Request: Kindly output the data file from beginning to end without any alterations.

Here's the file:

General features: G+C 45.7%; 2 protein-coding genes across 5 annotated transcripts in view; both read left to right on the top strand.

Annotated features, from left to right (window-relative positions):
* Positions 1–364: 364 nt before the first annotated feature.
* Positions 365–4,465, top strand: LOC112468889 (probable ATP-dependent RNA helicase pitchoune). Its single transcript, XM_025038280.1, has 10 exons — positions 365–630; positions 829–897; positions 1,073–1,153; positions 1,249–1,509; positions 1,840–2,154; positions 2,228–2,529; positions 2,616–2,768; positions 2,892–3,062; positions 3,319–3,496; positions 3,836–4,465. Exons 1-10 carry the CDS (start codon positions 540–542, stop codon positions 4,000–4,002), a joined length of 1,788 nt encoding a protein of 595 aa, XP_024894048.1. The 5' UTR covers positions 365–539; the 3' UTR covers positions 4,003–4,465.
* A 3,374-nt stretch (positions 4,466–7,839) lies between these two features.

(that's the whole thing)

General features: G+C 45.7%; 2 protein-coding genes across 5 annotated transcripts in view; both read left to right on the top strand.

Annotated features, from left to right (window-relative positions):
* Positions 1–364: 364 nt before the first annotated feature.
* Positions 365–4,465, top strand: LOC112468889 (probable ATP-dependent RNA helicase pitchoune). Its single transcript, XM_025038280.1, has 10 exons — positions 365–630; positions 829–897; positions 1,073–1,153; positions 1,249–1,509; positions 1,840–2,154; positions 2,228–2,529; positions 2,616–2,768; positions 2,892–3,062; positions 3,319–3,496; positions 3,836–4,465. Exons 1-10 carry the CDS (start codon positions 540–542, stop codon positions 4,000–4,002), a joined length of 1,788 nt encoding a protein of 595 aa, XP_024894048.1. The 5' UTR covers positions 365–539; the 3' UTR covers positions 4,003–4,465.
* A 3,374-nt stretch (positions 4,466–7,839) lies between these two features.